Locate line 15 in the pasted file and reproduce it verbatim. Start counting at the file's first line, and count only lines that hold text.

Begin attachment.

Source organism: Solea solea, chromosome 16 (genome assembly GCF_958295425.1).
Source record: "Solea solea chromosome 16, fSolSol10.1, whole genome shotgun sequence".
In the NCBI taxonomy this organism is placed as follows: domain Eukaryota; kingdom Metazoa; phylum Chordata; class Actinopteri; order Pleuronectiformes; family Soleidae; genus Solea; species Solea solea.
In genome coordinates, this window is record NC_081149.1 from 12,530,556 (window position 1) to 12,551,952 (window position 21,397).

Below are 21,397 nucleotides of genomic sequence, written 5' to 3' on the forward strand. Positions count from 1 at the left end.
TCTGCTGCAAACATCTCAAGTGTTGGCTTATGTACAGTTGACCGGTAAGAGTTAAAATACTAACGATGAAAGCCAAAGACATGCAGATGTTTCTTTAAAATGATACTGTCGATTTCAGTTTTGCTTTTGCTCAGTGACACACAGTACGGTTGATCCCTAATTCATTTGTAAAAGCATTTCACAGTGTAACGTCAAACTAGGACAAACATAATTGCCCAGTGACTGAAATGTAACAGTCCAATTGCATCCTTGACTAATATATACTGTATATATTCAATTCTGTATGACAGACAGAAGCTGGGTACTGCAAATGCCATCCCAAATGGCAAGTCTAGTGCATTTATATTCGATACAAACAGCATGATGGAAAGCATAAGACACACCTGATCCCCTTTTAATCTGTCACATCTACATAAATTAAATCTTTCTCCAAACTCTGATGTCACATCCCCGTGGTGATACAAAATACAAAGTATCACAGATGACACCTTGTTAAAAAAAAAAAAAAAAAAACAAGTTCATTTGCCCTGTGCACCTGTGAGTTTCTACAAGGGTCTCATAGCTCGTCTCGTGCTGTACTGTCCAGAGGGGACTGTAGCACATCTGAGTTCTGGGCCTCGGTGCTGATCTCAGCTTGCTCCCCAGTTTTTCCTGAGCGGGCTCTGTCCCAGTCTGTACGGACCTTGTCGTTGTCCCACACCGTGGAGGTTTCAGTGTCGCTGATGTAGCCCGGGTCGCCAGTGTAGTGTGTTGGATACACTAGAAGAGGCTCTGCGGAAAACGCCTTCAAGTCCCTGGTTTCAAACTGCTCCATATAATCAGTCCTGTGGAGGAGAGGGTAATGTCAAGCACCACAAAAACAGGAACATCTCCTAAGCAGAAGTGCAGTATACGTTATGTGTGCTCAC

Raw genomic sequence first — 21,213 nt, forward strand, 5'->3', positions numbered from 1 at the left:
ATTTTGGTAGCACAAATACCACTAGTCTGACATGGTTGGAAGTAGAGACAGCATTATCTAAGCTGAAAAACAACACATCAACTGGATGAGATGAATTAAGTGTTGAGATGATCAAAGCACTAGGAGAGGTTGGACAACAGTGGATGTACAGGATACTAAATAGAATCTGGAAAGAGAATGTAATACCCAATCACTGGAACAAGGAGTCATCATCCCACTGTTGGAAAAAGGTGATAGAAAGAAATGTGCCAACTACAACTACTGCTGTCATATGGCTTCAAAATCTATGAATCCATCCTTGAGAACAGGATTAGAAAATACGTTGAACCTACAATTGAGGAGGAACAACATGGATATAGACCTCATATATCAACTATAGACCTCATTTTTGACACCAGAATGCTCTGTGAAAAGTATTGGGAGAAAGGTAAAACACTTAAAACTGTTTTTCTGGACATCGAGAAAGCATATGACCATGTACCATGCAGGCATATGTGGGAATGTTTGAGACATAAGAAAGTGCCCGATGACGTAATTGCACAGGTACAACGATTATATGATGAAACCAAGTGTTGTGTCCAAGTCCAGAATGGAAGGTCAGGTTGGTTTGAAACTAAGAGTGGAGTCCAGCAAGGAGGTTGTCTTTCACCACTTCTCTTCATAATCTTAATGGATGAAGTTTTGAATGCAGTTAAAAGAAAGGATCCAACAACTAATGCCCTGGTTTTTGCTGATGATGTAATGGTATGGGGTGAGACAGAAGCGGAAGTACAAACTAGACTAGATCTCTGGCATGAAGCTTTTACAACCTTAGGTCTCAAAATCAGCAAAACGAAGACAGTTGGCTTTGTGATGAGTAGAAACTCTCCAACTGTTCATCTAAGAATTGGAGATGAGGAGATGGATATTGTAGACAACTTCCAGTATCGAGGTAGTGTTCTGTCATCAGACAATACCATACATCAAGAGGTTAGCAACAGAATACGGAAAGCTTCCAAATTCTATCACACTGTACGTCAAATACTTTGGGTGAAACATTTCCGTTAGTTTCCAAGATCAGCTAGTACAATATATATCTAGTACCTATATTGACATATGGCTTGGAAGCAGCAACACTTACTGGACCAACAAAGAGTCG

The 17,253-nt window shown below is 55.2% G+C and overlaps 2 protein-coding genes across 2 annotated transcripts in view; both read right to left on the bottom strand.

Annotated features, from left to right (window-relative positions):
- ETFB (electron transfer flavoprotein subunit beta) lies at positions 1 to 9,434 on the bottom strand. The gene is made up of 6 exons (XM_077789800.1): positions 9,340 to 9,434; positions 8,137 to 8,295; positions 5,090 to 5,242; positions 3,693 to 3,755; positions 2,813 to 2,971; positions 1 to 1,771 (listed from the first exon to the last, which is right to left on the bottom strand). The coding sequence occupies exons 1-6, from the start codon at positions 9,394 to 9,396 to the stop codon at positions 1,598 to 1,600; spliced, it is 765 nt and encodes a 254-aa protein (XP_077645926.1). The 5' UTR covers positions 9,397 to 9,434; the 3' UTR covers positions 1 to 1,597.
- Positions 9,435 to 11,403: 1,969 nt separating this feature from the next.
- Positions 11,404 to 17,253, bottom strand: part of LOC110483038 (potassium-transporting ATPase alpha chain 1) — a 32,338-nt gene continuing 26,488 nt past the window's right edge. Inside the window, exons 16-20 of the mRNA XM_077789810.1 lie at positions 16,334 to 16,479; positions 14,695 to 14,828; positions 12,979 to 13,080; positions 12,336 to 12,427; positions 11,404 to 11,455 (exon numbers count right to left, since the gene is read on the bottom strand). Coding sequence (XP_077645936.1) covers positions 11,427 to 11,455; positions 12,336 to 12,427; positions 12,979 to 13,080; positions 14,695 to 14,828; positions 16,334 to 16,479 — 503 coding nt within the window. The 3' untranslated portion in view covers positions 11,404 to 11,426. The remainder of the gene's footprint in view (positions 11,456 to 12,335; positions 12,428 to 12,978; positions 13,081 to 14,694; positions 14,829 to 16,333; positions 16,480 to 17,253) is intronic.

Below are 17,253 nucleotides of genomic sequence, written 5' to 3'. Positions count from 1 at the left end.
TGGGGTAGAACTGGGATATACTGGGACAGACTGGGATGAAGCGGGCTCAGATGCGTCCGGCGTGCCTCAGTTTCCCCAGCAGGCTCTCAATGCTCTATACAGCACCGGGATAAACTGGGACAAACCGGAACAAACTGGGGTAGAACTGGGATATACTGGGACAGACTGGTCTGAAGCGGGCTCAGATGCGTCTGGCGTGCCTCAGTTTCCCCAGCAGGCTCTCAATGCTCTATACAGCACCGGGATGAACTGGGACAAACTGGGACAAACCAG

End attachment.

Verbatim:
TGGGGTAGAACTGGGATATACTGGGACAGACTGGGATGAAGCGGGCTCAGATGCGTCCGGCGTGCCTCAGTTTCCCCAGCAGGCTCTCAATGCTCTATACAGCACCGGGATAAACTGGGACAAACCGGAACAAACTGGGGTAGAACTGGGATATACTGGGACAGACTGGTCTGAAGCGGGCTCAGATGCGTCTGGCGTGCCTCAGTTTCCCCAGCAGGCTCTCAATGCTCTATACAGCACCGGGATGAACTGGGACAAACTGGGACAAACCAG